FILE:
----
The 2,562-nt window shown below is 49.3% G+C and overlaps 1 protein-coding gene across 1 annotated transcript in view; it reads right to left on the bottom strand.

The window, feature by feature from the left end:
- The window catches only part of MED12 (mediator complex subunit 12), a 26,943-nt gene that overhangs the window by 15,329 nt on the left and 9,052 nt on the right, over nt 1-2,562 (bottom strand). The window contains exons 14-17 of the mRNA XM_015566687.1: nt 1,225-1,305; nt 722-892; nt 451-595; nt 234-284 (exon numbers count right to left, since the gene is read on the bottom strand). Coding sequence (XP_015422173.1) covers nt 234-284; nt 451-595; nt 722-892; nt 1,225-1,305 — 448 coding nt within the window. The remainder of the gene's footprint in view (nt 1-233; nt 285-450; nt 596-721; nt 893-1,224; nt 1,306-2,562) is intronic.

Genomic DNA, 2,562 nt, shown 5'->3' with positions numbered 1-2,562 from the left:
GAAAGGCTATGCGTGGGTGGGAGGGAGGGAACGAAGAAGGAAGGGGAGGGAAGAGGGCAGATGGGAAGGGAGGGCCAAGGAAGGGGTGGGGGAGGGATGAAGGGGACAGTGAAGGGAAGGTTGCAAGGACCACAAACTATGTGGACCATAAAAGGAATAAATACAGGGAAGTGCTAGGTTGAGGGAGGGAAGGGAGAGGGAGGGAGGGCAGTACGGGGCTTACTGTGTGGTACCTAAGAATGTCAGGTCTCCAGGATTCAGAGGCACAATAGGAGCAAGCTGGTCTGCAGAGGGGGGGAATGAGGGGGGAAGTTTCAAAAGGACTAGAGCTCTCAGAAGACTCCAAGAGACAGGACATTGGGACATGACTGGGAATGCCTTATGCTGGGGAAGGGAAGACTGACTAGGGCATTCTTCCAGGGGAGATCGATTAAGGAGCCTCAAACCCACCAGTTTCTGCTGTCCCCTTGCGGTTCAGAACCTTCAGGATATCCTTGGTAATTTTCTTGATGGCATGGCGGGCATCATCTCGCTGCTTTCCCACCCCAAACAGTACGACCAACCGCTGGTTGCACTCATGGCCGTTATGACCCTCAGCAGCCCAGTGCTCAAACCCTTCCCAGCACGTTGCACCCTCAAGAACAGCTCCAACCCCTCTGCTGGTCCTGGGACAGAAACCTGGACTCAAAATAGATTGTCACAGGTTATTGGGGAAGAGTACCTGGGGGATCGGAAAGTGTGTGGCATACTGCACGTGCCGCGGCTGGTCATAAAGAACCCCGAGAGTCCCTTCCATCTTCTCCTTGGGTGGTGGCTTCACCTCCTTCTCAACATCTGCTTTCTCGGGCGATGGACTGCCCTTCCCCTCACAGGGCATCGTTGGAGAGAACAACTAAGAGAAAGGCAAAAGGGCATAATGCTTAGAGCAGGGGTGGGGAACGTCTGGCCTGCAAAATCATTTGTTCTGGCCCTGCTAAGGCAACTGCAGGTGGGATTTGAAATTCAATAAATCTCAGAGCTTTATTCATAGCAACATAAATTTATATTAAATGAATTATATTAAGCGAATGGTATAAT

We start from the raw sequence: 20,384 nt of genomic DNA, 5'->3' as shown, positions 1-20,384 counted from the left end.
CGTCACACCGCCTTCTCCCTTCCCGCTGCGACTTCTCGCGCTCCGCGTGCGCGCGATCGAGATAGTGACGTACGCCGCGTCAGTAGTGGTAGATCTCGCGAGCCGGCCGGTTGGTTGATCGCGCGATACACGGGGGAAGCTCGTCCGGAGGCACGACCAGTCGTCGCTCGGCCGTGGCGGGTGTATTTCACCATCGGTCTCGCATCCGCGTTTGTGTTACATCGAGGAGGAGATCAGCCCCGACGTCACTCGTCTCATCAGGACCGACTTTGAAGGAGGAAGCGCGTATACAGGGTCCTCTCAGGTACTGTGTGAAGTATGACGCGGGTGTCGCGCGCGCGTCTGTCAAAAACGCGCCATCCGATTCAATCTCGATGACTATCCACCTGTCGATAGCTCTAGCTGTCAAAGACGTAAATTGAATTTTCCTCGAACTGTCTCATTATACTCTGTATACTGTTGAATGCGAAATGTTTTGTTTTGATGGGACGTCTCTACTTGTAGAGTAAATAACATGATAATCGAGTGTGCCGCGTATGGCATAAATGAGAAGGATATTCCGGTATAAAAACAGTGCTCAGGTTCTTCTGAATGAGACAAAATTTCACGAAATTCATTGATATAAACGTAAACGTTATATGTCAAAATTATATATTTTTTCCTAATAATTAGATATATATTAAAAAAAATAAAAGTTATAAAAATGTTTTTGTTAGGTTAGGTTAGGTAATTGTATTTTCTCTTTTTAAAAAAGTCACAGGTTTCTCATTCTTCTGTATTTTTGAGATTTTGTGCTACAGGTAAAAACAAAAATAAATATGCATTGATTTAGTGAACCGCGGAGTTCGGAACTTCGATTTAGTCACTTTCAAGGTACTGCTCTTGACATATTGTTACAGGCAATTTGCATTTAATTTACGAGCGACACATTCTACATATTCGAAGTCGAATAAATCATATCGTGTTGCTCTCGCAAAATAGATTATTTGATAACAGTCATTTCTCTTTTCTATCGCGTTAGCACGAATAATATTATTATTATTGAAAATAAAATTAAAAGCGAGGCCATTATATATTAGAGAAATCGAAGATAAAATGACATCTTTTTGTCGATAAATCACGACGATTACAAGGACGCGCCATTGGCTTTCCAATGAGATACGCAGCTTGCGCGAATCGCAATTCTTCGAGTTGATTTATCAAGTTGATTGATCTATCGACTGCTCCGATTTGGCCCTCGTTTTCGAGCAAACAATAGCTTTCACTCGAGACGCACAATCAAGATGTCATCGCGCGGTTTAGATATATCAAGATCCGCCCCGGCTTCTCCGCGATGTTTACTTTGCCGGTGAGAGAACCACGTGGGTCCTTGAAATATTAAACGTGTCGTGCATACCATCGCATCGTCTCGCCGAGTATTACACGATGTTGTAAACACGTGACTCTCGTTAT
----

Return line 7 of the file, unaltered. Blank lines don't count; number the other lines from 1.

CGTCACACCGCCTTCTCCCTTCCCGCTGCGACTTCTCGCGCTCCGCGTGCGCGCGATCGAGATAGTGACGTACGCCGCGTCAGTAGTGGTAGATCTCGCGAGCCGGCCGGTTGGTTGATCGCGCGATACACGGGGGAAGCTCGTCCGGAGGCACGACCAGTCGTCGCTCGGCCGTGGCGGGTGTATTTCACCATCGGTCTCGCATCCGCGTTTGTGTTACATCGAGGAGGAGATCAGCCCCGACGTCACTCGTCTCATCAGGACCGACTTTGAAGGAGGAAGCGCGTATACAGGGTCCTCTCAGGTACTGTGTGAAGTATGACGCGGGTGTCGCGCGCGCGTCTGTCAAAAACGCGCCATCCGATTCAATCTCGATGACTATCCACCTGTCGATAGCTCTAGCTGTCAAAGACGTAAATTGAATTTTCCTCGAACTGTCTCATTATACTCTGTATACTGTTGAATGCGAAATGTTTTGTTTTGATGGGACGTCTCTACTTGTAGAGTAAATAACATGATAATCGAGTGTGCCGCGTATGGCATAAATGAGAAGGATATTCCGGTATAAAAACAGTGCTCAGGTTCTTCTGAATGAGACAAAATTTCACGAAATTCATTGATATAAACGTAAACGTTATATGTCAAAATTATATATTTTTTCCTAATAATTAGATATATATTAAAAAAAATAAAAGTTATAAAAATGTTTTTGTTAGGTTAGGTTAGGTAATTGTATTTTCTCTTTTTAAAAAAGTCACAGGTTTCTCATTCTTCTGTATTTTTGAGATTTTGTGCTACAGGTAAAAACAAAAATAAATATGCATTGATTTAGTGAACCGCGGAGTTCGGAACTTCGATTTAGTCACTTTCAAGGTACTGCTCTTGACATATTGTTACAGGCAATTTGCATTTAATTTACGAGCGACACATTCTACATATTCGAAGTCGAATAAATCATATCGTGTTGCTCTCGCAAAATAGATTATTTGATAACAGTCATTTCTCTTTTCTATCGCGTTAGCACGAATAATATTATTATTATTGAAAATAAAATTAAAAGCGAGGCCATTATATATTAGAGAAATCGAAGATAAAATGACATCTTTTTGTCGATAAATCACGACGATTACAAGGACGCGCCATTGGCTTTCCAATGAGATACGCAGCTTGCGCGAATCGCAATTCTTCGAGTTGATTTATCAAGTTGATTGATCTATCGACTGCTCCGATTTGGCCCTCGTTTTCGAGCAAACAATAGCTTTCACTCGAGACGCACAATCAAGATGTCATCGCGCGGTTTAGATATATCAAGATCCGCCCCGGCTTCTCCGCGATGTTTACTTTGCCGGTGAGAGAACCACGTGGGTCCTTGAAATATTAAACGTGTCGTGCATACCATCGCATCGTCTCGCCGAGTATTACACGATGTTGTAAACACGTGACTCTCGTTAT